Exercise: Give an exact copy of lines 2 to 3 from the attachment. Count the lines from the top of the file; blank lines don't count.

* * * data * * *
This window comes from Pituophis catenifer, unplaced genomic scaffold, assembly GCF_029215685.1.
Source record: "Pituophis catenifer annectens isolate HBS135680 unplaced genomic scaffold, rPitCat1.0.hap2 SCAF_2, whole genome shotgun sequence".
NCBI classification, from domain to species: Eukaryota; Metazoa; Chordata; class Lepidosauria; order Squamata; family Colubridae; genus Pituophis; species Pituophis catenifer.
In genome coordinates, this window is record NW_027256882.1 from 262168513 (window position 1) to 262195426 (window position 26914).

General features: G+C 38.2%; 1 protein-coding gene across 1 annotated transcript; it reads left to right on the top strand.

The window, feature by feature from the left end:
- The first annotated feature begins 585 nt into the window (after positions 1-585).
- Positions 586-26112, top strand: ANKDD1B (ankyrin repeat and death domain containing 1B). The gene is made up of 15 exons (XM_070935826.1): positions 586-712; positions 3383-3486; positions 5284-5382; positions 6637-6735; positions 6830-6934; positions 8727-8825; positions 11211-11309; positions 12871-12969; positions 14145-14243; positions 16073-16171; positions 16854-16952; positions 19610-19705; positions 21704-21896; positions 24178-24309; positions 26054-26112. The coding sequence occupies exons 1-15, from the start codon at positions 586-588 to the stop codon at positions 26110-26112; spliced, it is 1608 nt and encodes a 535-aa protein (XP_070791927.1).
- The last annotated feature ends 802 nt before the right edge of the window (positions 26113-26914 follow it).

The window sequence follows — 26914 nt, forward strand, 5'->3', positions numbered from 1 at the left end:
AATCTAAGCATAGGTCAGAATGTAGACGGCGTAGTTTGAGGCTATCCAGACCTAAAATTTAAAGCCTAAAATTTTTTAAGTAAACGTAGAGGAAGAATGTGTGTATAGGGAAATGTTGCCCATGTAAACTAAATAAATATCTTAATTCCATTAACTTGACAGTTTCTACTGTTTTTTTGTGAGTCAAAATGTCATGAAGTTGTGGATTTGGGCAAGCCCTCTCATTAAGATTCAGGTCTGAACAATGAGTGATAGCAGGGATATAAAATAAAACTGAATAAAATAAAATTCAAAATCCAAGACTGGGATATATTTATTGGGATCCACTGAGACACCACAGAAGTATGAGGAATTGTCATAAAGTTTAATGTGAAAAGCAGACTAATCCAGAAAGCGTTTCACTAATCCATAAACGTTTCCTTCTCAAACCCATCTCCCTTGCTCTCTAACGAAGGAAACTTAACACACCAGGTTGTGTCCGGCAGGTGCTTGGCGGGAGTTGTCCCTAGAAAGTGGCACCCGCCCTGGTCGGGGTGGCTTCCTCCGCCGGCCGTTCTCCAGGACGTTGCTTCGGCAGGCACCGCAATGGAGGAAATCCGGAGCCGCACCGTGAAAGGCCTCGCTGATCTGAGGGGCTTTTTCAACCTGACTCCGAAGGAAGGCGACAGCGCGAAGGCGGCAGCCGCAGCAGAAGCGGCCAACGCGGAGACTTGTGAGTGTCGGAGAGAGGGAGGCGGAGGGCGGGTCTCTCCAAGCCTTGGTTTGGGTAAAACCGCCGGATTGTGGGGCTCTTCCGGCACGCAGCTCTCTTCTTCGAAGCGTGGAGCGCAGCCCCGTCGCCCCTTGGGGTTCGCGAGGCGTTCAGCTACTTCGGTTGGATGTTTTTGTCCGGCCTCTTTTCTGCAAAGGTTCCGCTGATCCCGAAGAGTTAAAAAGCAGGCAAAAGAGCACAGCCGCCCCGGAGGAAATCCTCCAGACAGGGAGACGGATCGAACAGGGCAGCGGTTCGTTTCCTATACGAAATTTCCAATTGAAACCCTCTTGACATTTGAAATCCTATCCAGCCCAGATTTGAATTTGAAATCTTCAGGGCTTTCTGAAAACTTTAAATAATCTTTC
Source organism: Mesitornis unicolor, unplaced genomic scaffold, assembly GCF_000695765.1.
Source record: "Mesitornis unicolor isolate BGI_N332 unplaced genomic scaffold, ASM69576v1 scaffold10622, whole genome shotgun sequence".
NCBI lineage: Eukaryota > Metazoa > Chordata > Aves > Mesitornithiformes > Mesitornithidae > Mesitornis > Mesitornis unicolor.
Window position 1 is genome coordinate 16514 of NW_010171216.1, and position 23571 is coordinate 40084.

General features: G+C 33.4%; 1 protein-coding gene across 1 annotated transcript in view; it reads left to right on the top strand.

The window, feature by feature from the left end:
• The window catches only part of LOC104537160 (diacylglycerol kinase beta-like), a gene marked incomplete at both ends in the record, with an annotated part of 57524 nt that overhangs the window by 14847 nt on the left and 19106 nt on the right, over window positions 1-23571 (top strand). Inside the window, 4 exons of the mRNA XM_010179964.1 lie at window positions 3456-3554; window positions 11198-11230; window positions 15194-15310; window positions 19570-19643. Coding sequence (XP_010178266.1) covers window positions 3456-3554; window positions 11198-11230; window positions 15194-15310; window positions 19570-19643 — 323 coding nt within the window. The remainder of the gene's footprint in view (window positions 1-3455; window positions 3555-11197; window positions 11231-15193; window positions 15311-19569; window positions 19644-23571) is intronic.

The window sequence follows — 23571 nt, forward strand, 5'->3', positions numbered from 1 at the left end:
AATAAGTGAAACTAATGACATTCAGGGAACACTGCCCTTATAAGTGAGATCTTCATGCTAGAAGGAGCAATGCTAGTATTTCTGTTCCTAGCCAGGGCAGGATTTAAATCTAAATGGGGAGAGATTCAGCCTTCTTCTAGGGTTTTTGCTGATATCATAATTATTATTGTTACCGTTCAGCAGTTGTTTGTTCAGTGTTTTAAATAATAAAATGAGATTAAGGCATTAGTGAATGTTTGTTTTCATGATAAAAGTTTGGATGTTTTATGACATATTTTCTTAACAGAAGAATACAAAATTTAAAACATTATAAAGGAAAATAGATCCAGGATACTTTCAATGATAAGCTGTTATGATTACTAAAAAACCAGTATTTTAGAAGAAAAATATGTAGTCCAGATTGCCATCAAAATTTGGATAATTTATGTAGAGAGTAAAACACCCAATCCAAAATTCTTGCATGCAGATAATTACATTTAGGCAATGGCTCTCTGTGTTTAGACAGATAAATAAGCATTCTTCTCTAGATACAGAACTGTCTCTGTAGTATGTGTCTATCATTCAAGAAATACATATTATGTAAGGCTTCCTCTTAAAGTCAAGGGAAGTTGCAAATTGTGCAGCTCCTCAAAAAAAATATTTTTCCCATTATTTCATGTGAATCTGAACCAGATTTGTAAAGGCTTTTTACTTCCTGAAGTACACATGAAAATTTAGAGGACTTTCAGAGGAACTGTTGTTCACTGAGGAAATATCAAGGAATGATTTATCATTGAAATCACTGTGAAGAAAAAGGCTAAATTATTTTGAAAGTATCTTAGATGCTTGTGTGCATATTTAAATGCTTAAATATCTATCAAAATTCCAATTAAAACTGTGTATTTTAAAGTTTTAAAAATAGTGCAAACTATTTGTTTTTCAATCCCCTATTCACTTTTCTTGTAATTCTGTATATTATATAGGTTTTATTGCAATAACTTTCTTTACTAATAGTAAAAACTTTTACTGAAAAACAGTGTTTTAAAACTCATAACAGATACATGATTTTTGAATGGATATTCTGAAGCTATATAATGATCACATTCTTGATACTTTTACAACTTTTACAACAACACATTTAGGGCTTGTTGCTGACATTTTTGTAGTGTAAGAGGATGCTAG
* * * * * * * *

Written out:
Source record: "Pituophis catenifer annectens isolate HBS135680 unplaced genomic scaffold, rPitCat1.0.hap2 SCAF_2, whole genome shotgun sequence".
NCBI classification, from domain to species: Eukaryota; Metazoa; Chordata; class Lepidosauria; order Squamata; family Colubridae; genus Pituophis; species Pituophis catenifer.